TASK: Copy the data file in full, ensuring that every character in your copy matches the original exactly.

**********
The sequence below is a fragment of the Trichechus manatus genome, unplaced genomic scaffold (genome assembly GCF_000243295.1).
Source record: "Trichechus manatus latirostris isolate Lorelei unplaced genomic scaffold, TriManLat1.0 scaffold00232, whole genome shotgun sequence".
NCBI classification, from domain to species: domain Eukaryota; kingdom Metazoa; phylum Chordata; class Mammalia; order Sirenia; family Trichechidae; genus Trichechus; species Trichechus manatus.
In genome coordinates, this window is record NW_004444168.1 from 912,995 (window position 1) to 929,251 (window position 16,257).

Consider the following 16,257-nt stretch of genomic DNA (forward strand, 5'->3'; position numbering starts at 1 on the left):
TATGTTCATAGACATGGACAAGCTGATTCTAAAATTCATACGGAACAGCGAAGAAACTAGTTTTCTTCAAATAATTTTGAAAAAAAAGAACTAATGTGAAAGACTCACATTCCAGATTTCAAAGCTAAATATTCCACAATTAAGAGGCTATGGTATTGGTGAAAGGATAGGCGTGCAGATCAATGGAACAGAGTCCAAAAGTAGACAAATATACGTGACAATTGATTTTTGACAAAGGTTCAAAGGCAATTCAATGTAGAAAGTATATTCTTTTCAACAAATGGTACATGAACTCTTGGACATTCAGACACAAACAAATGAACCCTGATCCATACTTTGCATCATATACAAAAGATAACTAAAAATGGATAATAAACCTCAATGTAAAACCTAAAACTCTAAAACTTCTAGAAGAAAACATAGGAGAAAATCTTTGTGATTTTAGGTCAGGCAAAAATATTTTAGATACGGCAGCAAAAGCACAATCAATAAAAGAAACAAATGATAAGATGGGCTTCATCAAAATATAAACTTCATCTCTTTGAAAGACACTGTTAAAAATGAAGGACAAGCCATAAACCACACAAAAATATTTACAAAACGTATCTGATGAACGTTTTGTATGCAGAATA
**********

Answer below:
The sequence below is a fragment of the Trichechus manatus genome, unplaced genomic scaffold (genome assembly GCF_000243295.1).
Source record: "Trichechus manatus latirostris isolate Lorelei unplaced genomic scaffold, TriManLat1.0 scaffold00232, whole genome shotgun sequence".
NCBI classification, from domain to species: domain Eukaryota; kingdom Metazoa; phylum Chordata; class Mammalia; order Sirenia; family Trichechidae; genus Trichechus; species Trichechus manatus.
In genome coordinates, this window is record NW_004444168.1 from 912,995 (window position 1) to 929,251 (window position 16,257).

Consider the following 16,257-nt stretch of genomic DNA (forward strand, 5'->3'; position numbering starts at 1 on the left):
TATGTTCATAGACATGGACAAGCTGATTCTAAAATTCATACGGAACAGCGAAGAAACTAGTTTTCTTCAAATAATTTTGAAAAAAAAGAACTAATGTGAAAGACTCACATTCCAGATTTCAAAGCTAAATATTCCACAATTAAGAGGCTATGGTATTGGTGAAAGGATAGGCGTGCAGATCAATGGAACAGAGTCCAAAAGTAGACAAATATACGTGACAATTGATTTTTGACAAAGGTTCAAAGGCAATTCAATGTAGAAAGTATATTCTTTTCAACAAATGGTACATGAACTCTTGGACATTCAGACACAAACAAATGAACCCTGATCCATACTTTGCATCATATACAAAAGATAACTAAAAATGGATAATAAACCTCAATGTAAAACCTAAAACTCTAAAACTTCTAGAAGAAAACATAGGAGAAAATCTTTGTGATTTTAGGTCAGGCAAAAATATTTTAGATACGGCAGCAAAAGCACAATCAATAAAAGAAACAAATGATAAGATGGGCTTCATCAAAATATAAACTTCATCTCTTTGAAAGACACTGTTAAAAATGAAGGACAAGCCATAAACCACACAAAAATATTTACAAAACGTATCTGATGAACGTTTTGTATGCAGAATA